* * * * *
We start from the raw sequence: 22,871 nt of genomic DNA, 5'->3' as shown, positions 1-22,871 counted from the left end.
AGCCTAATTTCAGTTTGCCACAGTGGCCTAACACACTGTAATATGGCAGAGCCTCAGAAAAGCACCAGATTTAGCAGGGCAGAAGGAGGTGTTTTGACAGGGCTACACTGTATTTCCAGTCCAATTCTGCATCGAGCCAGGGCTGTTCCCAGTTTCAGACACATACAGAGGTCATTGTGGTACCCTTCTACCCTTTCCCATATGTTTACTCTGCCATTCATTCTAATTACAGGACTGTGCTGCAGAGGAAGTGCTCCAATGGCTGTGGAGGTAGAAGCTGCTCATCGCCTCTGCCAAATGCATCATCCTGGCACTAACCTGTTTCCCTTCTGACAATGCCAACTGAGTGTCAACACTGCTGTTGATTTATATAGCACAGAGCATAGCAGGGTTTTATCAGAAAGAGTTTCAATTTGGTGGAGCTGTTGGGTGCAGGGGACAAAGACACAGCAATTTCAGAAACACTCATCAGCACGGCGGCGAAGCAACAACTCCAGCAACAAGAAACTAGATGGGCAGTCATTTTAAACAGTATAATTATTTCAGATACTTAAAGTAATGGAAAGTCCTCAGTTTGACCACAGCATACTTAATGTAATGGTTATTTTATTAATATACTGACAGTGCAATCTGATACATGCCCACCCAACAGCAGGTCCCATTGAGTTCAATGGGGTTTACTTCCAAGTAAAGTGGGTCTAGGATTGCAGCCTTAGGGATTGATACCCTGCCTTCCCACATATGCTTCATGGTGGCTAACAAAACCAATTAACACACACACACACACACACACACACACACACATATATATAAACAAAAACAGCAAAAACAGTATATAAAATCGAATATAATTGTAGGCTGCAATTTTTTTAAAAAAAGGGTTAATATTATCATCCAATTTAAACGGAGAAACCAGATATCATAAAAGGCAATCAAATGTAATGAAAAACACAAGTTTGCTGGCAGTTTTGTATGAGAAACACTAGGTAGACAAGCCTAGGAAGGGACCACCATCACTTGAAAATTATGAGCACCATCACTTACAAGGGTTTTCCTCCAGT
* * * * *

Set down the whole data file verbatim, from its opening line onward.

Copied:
We start from the raw sequence: 22,871 nt of genomic DNA, 5'->3' as shown, positions 1-22,871 counted from the left end.
AGCCTAATTTCAGTTTGCCACAGTGGCCTAACACACTGTAATATGGCAGAGCCTCAGAAAAGCACCAGATTTAGCAGGGCAGAAGGAGGTGTTTTGACAGGGCTACACTGTATTTCCAGTCCAATTCTGCATCGAGCCAGGGCTGTTCCCAGTTTCAGACACATACAGAGGTCATTGTGGTACCCTTCTACCCTTTCCCATATGTTTACTCTGCCATTCATTCTAATTACAGGACTGTGCTGCAGAGGAAGTGCTCCAATGGCTGTGGAGGTAGAAGCTGCTCATCGCCTCTGCCAAATGCATCATCCTGGCACTAACCTGTTTCCCTTCTGACAATGCCAACTGAGTGTCAACACTGCTGTTGATTTATATAGCACAGAGCATAGCAGGGTTTTATCAGAAAGAGTTTCAATTTGGTGGAGCTGTTGGGTGCAGGGGACAAAGACACAGCAATTTCAGAAACACTCATCAGCACGGCGGCGAAGCAACAACTCCAGCAACAAGAAACTAGATGGGCAGTCATTTTAAACAGTATAATTATTTCAGATACTTAAAGTAATGGAAAGTCCTCAGTTTGACCACAGCATACTTAATGTAATGGTTATTTTATTAATATACTGACAGTGCAATCTGATACATGCCCACCCAACAGCAGGTCCCATTGAGTTCAATGGGGTTTACTTCCAAGTAAAGTGGGTCTAGGATTGCAGCCTTAGGGATTGATACCCTGCCTTCCCACATATGCTTCATGGTGGCTAACAAAACCAATTAACACACACACACACACACACACACACACACACATATATATAAACAAAAACAGCAAAAACAGTATATAAAATCGAATATAATTGTAGGCTGCAATTTTTTTAAAAAAAGGGTTAATATTATCATCCAATTTAAACGGAGAAACCAGATATCATAAAAGGCAATCAAATGTAATGAAAAACACAAGTTTGCTGGCAGTTTTGTATGAGAAACACTAGGTAGACAAGCCTAGGAAGGGACCACCATCACTTGAAAATTATGAGCACCATCACTTACAAGGGTTTTCCTCCAGT